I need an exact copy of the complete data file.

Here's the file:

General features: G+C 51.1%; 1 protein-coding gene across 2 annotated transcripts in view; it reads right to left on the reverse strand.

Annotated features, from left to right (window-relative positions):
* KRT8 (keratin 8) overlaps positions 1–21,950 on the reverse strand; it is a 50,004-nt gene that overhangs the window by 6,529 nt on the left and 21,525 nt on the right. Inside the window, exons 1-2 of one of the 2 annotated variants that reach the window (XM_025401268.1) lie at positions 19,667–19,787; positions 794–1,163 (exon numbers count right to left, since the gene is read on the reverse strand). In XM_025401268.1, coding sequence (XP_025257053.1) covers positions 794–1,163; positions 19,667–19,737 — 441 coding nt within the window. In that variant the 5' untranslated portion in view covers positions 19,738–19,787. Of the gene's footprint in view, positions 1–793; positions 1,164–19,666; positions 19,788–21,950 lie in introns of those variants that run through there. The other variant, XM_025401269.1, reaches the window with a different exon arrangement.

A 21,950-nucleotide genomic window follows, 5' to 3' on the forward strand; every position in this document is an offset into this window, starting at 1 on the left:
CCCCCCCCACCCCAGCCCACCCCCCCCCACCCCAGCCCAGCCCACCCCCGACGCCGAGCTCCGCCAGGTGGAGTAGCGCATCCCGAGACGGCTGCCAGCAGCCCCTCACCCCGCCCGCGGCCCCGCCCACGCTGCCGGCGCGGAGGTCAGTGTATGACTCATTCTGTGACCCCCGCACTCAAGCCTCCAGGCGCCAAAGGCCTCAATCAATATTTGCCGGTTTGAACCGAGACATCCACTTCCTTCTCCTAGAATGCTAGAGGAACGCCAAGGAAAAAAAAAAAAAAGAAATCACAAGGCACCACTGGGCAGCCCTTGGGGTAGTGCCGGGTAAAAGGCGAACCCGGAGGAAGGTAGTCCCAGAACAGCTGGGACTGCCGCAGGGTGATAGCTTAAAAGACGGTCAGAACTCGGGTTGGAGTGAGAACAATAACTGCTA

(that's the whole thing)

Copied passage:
General features: G+C 51.1%; 1 protein-coding gene across 2 annotated transcripts in view; it reads right to left on the reverse strand.

Annotated features, from left to right (window-relative positions):
* KRT8 (keratin 8) overlaps positions 1–21,950 on the reverse strand; it is a 50,004-nt gene that overhangs the window by 6,529 nt on the left and 21,525 nt on the right. Inside the window, exons 1-2 of one of the 2 annotated variants that reach the window (XM_025401268.1) lie at positions 19,667–19,787; positions 794–1,163 (exon numbers count right to left, since the gene is read on the reverse strand). In XM_025401268.1, coding sequence (XP_025257053.1) covers positions 794–1,163; positions 19,667–19,737 — 441 coding nt within the window. In that variant the 5' untranslated portion in view covers positions 19,738–19,787. Of the gene's footprint in view, positions 1–793; positions 1,164–19,666; positions 19,788–21,950 lie in introns of those variants that run through there. The other variant, XM_025401269.1, reaches the window with a different exon arrangement.

A 21,950-nucleotide genomic window follows, 5' to 3' on the forward strand; every position in this document is an offset into this window, starting at 1 on the left:
CCCCCCCCACCCCAGCCCACCCCCCCCCACCCCAGCCCAGCCCACCCCCGACGCCGAGCTCCGCCAGGTGGAGTAGCGCATCCCGAGACGGCTGCCAGCAGCCCCTCACCCCGCCCGCGGCCCCGCCCACGCTGCCGGCGCGGAGGTCAGTGTATGACTCATTCTGTGACCCCCGCACTCAAGCCTCCAGGCGCCAAAGGCCTCAATCAATATTTGCCGGTTTGAACCGAGACATCCACTTCCTTCTCCTAGAATGCTAGAGGAACGCCAAGGAAAAAAAAAAAAAAGAAATCACAAGGCACCACTGGGCAGCCCTTGGGGTAGTGCCGGGTAAAAGGCGAACCCGGAGGAAGGTAGTCCCAGAACAGCTGGGACTGCCGCAGGGTGATAGCTTAAAAGACGGTCAGAACTCGGGTTGGAGTGAGAACAATAACTGCTA